George then asked Ruby Schaar, the president of the New York chapter of the Japanese American Citizens’ League (JACL) — a national civil rights organization composed primarily of Japanese Americans — for assistance. At the time, George was a board member of the New York chapter (he had been an active member since 1965). The chapter board contacted New York Nisei attorney Moonray Kojima who filed a lawsuit against Kenzo’s Paris firm as well as its American distributor, Mallory Outerwear. The lawsuit sought to enjoin Kenzo from using either “JAP” or “J.A.P.” on his labels and trademarks. On July 13, 1972, while the legal case was under appeal, Kenzo agreed to cease using both “JAP” and “J.A.P.” An entire Butterick Patterns shipment with the word JAP was recalled in 1972. The Butterick Fashion Marketing Company also agreed to remove “J.A.P.” from its Kenzo-designed patterns and from their catalog.
George and this same group protested the ILGWU’s (International Ladies Garment Workers Union) implied anti-Japanese racism in its “Buy American” campaign. During the late summer and early autumn of 1972, the ILGWU produced a series of subway posters that contained anti-Japanese themes. One of the more provocative posters depicted a U.S. flag with the caption, “Made in Japan.” Underneath the “Made in Japan” caption in smaller lettering was the question: “Has your job been exported to Japan yet?” The outraged activists physically removed the posters from subway trains. In October 1972, about 100 people of various races and ethnicities, including the Japanese American activists, participated in a rally in front of ILGWU headquarters. Professor Michio Kaku was the rally spokesperson. Later that autumn, George met with ILGWU officials and they negotiated an agreement to remove the posters.
The Kenzo and ILGWU incidents prompted George and others to organize Asian Americans for Fair Media, Inc. (AAFM) in 1973. This group of Nisei volunteers monitored the local and national broadcast and print media for negative Asian stereotypes and racial slurs. In 1973, the AAFM published a booklet entitledStereotypes and Realities: The Asian Image in the United States. In 1974, in recognition of George’s work, the Eastern Regional Office of the U.S. Commission on Civil Rights asked him to serve as a consultant.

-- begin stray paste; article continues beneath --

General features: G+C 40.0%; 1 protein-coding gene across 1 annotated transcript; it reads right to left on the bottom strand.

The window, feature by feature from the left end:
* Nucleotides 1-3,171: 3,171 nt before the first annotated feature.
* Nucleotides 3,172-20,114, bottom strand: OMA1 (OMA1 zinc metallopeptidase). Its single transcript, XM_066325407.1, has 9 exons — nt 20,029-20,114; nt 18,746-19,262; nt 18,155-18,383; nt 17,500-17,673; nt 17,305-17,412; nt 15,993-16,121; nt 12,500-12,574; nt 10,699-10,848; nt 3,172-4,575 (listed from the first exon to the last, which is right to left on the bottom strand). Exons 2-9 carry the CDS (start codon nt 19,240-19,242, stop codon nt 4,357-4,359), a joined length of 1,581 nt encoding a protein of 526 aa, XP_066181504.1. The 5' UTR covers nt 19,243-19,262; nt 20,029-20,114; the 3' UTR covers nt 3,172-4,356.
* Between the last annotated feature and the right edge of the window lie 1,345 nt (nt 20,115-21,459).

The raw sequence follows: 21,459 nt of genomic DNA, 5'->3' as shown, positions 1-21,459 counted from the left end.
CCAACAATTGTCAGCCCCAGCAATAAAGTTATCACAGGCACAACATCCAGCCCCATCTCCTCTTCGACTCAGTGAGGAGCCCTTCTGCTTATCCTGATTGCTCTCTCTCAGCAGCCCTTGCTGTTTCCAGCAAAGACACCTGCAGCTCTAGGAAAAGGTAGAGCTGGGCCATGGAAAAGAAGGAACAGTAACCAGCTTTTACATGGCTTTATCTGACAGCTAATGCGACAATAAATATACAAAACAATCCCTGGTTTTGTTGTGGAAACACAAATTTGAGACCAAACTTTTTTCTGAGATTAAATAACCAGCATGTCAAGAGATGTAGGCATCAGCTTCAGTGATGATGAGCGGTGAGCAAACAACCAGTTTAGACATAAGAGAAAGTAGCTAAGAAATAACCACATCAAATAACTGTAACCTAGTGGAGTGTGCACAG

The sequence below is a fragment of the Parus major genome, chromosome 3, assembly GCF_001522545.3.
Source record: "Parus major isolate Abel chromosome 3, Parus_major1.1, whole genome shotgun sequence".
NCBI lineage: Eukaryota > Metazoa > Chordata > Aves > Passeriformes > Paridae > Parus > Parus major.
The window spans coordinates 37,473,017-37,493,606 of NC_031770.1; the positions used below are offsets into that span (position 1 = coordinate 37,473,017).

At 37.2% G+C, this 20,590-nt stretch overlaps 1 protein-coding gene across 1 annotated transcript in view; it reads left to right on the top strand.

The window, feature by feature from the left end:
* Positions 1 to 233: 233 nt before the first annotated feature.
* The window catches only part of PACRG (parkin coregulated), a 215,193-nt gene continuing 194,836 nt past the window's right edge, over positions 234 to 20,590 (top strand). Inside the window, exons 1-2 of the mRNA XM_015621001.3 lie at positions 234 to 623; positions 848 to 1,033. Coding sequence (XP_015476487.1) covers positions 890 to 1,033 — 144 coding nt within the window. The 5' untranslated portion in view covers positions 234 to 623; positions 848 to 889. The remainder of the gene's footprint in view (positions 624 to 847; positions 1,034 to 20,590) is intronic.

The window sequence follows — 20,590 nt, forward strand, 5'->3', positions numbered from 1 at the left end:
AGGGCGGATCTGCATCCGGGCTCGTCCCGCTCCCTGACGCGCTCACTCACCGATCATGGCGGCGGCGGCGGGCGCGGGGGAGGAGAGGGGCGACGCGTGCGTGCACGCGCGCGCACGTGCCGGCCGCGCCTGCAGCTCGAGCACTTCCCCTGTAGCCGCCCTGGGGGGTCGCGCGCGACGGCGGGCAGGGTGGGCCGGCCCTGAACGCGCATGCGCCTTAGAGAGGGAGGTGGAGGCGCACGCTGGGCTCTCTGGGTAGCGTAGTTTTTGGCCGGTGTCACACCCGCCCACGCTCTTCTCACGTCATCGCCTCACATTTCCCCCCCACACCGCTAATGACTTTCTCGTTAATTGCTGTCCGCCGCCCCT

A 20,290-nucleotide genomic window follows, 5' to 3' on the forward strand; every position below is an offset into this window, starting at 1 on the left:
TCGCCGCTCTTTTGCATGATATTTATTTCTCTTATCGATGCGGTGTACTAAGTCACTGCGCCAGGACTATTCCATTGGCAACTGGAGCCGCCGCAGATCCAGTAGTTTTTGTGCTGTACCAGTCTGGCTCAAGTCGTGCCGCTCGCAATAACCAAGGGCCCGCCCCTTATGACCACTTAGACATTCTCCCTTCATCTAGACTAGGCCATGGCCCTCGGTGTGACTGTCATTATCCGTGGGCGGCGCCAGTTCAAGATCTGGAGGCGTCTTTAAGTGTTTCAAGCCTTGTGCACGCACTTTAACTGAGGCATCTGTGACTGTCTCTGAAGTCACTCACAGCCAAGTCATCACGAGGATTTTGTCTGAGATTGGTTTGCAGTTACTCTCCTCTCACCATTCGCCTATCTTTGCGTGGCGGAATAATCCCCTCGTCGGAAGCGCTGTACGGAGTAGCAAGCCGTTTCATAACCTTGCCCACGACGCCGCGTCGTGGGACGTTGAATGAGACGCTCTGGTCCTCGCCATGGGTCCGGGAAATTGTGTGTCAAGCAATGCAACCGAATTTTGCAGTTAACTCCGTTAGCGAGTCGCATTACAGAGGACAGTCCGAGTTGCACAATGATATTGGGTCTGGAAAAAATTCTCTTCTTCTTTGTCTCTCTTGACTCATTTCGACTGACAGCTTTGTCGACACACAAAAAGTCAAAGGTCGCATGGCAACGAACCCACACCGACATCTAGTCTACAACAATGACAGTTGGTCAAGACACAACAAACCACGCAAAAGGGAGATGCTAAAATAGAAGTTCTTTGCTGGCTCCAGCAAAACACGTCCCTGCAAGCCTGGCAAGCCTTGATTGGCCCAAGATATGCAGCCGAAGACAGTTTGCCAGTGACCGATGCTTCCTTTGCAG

George also devoted much of his time between 1965 and the early 2000s attending to the needs of senior citizens. In 1965, he organized the Ad Hoc Committee of Concerned Asians in New York City to develop a strategy for addressing the housing needs of Issei and Nisei senior citizens. During the early 1970s, with a grant from the New York Community Trust (NYCT), Concerned Asians conducted a survey to assess the needs of Issei and Nisei senior citizens living in New York City. The findings convinced George and other committee members that a permanent organization was necessary to support the aging Nisei community.
Japanese American Help for the Aging, Inc. (JAHFA) was formed in 1974. JAHFA was a grassroots, non-profit effort to help elderly Issei and Nisei in New York with various concerns such as bilingual assistance, access to medical care, information and referral, food delivery for shut-ins, group activities such as luncheons and field trips, and housing. JAHFA located senior residential housing at the Methodist Home in Riverdale and began placing Issei and Nisei seniors there in 1974. In the early 1980s, JAHFA became a standing committee of the Japanese American Association of New York (JAA), to secure additional financial and manpower resources.
In the mid-1980s, George established an affiliation with the Isabella Geriatric Center in upper Manhattan. Isabella offered both a nursing home and resident apartments for seniors. He formed an exchange program between eldercare professionals from Japan and the staff at Isabella.